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Review: Chapter 5
.
In Chapter 5, we discussed basic probability concepts, and revisited the same basic material we
developed in Chapter 3, but with a new twist.
We considered the concepts of
random variables
and their
probability distributions
.
These are related closely to the material in Chapter 3 where we discussed
variables and their distributions, frequency and relative frequency distributions. Probability distributions
are essentially relative frequency distributions for populations.
Why populations?
While the following is probably not an exhaustive list (let me know if you think of something missing), it
represents some of the important concepts in we’ve discussed in Chapter 5:
•
Basic Probability:
You should understand the basic vocabulary we used to discuss basic probability.
You should be able to discuss/describe each of the following basic probability concepts and terms:
9
Experiment
9
Outcome
9
Sample Space
9
Events
9
Notation for Events
9
Using “
and
” versus “
or
”
9
Joint Events
9
Notation for Probability
9
Mutually Exclusive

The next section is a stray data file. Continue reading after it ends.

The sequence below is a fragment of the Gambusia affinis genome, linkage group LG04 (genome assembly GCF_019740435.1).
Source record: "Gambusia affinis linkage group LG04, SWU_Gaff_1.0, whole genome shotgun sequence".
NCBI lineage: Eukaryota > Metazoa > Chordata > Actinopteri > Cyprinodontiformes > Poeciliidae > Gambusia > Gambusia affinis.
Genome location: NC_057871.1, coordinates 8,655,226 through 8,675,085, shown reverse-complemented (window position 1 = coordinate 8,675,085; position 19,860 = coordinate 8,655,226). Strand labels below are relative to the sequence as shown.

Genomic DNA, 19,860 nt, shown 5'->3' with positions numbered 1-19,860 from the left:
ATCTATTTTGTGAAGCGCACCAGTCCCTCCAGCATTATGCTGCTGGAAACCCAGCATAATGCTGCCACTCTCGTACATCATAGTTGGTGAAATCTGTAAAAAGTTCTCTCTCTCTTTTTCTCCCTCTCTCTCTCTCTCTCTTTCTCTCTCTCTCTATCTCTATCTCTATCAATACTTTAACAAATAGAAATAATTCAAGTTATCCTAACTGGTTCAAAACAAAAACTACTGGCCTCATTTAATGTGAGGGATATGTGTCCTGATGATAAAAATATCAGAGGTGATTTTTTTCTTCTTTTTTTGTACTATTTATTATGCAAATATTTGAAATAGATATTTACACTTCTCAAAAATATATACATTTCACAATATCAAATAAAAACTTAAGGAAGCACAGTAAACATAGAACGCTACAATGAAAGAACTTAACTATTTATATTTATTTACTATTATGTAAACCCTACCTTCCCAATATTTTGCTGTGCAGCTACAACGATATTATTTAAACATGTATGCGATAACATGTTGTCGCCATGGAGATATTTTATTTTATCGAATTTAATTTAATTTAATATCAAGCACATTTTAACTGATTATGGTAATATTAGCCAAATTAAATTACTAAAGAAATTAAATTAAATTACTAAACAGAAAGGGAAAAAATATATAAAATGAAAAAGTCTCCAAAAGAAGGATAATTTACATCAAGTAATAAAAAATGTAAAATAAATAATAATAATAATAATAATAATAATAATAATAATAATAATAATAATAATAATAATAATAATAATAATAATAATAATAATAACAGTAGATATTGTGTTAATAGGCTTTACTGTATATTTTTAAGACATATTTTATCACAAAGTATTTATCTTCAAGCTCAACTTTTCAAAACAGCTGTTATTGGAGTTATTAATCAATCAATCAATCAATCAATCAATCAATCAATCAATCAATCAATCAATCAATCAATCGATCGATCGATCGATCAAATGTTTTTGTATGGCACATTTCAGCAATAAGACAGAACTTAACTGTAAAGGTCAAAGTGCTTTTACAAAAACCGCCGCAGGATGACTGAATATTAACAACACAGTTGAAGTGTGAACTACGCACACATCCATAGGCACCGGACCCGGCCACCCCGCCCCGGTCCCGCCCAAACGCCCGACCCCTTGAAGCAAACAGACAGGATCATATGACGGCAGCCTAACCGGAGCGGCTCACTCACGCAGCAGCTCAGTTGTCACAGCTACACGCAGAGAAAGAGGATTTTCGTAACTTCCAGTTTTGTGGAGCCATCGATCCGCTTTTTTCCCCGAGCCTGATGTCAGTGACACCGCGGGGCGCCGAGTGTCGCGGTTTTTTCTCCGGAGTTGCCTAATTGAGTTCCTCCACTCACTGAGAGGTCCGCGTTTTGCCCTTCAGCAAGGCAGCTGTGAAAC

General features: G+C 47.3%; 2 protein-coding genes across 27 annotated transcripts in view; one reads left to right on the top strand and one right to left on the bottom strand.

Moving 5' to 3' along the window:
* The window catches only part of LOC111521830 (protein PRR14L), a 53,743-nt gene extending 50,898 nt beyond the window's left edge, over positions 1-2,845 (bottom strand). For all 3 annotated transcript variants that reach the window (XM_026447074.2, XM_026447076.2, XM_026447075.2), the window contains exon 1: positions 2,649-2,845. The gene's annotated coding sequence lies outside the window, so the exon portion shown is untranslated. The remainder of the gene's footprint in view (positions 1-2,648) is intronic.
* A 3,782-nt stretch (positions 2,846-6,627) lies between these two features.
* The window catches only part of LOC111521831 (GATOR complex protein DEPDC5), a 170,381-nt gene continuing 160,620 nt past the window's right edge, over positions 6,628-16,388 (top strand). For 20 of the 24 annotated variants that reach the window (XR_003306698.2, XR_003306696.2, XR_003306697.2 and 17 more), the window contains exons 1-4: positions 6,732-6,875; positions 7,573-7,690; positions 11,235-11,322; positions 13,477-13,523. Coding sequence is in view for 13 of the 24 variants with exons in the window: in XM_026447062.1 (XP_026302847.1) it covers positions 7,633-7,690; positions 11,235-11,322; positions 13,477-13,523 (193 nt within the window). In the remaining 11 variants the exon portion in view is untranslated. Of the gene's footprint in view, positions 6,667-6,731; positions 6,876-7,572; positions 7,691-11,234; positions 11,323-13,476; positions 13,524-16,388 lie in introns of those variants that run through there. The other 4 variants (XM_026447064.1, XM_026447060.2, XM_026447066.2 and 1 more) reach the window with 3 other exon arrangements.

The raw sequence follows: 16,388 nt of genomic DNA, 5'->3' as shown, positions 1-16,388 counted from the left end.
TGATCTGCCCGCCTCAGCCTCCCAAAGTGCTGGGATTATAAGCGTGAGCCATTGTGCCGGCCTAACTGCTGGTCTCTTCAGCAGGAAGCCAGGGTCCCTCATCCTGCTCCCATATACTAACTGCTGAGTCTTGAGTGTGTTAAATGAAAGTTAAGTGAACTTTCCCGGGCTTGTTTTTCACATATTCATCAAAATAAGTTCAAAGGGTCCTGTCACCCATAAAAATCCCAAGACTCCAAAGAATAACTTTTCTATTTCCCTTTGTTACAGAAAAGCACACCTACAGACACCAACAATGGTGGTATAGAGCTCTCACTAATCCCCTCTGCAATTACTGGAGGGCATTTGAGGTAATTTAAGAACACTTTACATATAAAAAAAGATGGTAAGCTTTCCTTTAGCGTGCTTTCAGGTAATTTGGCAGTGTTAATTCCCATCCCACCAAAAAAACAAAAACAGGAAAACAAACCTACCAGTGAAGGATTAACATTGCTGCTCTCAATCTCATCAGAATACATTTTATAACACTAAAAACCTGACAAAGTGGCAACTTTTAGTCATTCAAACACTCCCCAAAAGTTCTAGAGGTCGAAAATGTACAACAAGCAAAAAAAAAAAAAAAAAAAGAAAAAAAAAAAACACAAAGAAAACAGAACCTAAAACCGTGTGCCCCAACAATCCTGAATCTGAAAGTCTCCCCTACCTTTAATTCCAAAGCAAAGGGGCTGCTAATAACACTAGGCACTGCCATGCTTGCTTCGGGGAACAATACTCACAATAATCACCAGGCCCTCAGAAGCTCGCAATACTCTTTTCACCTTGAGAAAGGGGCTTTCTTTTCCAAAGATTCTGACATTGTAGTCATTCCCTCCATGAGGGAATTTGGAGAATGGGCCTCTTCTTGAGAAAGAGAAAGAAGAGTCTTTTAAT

9
Complement
9
Probability: 3 properties.
9
Classical Probability
9
Frequentist Approach to Probability
9
Subjective Probability
9
Distinguish the Union from Intersection
9
Independent Events
9
Joint Frequency Distribution
9
Joint Probability Distribution
9
Marginal Probability
9
Joint Probability
9
Conditional Probability
•
Calculating Probabilities:
9
You should understand the concept of
classical probability
and be able to calculate
marginal
(or
simple),
joint
and
conditional
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This note was uploaded on 12/08/2011 for the course ECON 211 taught by Professor Daniellass during the Spring '11 term at UMass (Amherst).
 Spring '11
 DanielLass

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